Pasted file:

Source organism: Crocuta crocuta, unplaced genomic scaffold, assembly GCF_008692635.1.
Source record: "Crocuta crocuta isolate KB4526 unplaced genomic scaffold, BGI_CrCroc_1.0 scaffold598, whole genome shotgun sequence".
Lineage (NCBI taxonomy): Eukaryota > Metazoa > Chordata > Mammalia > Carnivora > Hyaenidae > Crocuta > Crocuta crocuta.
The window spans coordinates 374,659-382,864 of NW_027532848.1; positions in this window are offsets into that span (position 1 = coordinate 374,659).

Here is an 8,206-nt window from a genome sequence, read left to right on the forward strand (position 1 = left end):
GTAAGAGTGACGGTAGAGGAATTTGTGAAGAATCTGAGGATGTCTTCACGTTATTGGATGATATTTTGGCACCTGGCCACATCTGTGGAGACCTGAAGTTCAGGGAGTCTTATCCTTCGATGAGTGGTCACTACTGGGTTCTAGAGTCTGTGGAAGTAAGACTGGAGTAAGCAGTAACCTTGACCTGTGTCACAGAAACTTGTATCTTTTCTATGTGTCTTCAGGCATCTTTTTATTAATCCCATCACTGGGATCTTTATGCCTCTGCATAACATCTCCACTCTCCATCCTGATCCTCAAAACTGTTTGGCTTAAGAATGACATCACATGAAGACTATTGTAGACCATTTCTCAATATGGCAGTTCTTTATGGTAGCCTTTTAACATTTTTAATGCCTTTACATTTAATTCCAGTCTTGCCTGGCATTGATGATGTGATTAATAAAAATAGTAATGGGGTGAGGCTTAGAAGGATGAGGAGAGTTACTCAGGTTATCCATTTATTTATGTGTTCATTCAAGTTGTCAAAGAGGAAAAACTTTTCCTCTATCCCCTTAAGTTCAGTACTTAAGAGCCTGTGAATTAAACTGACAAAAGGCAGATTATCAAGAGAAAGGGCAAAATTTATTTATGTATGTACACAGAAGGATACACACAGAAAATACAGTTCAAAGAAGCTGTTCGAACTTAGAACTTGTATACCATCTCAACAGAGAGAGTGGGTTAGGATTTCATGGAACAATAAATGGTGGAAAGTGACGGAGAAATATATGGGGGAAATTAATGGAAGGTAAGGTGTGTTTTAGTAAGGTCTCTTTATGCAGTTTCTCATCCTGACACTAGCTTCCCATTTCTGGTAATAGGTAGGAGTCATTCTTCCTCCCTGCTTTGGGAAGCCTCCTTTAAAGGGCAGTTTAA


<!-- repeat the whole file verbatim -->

Source organism: Crocuta crocuta, unplaced genomic scaffold, assembly GCF_008692635.1.
Source record: "Crocuta crocuta isolate KB4526 unplaced genomic scaffold, BGI_CrCroc_1.0 scaffold598, whole genome shotgun sequence".
Lineage (NCBI taxonomy): Eukaryota > Metazoa > Chordata > Mammalia > Carnivora > Hyaenidae > Crocuta > Crocuta crocuta.
The window spans coordinates 374,659-382,864 of NW_027532848.1; positions in this window are offsets into that span (position 1 = coordinate 374,659).

Here is an 8,206-nt window from a genome sequence, read left to right on the forward strand (position 1 = left end):
GTAAGAGTGACGGTAGAGGAATTTGTGAAGAATCTGAGGATGTCTTCACGTTATTGGATGATATTTTGGCACCTGGCCACATCTGTGGAGACCTGAAGTTCAGGGAGTCTTATCCTTCGATGAGTGGTCACTACTGGGTTCTAGAGTCTGTGGAAGTAAGACTGGAGTAAGCAGTAACCTTGACCTGTGTCACAGAAACTTGTATCTTTTCTATGTGTCTTCAGGCATCTTTTTATTAATCCCATCACTGGGATCTTTATGCCTCTGCATAACATCTCCACTCTCCATCCTGATCCTCAAAACTGTTTGGCTTAAGAATGACATCACATGAAGACTATTGTAGACCATTTCTCAATATGGCAGTTCTTTATGGTAGCCTTTTAACATTTTTAATGCCTTTACATTTAATTCCAGTCTTGCCTGGCATTGATGATGTGATTAATAAAAATAGTAATGGGGTGAGGCTTAGAAGGATGAGGAGAGTTACTCAGGTTATCCATTTATTTATGTGTTCATTCAAGTTGTCAAAGAGGAAAAACTTTTCCTCTATCCCCTTAAGTTCAGTACTTAAGAGCCTGTGAATTAAACTGACAAAAGGCAGATTATCAAGAGAAAGGGCAAAATTTATTTATGTATGTACACAGAAGGATACACACAGAAAATACAGTTCAAAGAAGCTGTTCGAACTTAGAACTTGTATACCATCTCAACAGAGAGAGTGGGTTAGGATTTCATGGAACAATAAATGGTGGAAAGTGACGGAGAAATATATGGGGGAAATTAATGGAAGGTAAGGTGTGTTTTAGTAAGGTCTCTTTATGCAGTTTCTCATCCTGACACTAGCTTCCCATTTCTGGTAATAGGTAGGAGTCATTCTTCCTCCCTGCTTTGGGAAGCCTCCTTTAAAGGGCAGTTTAA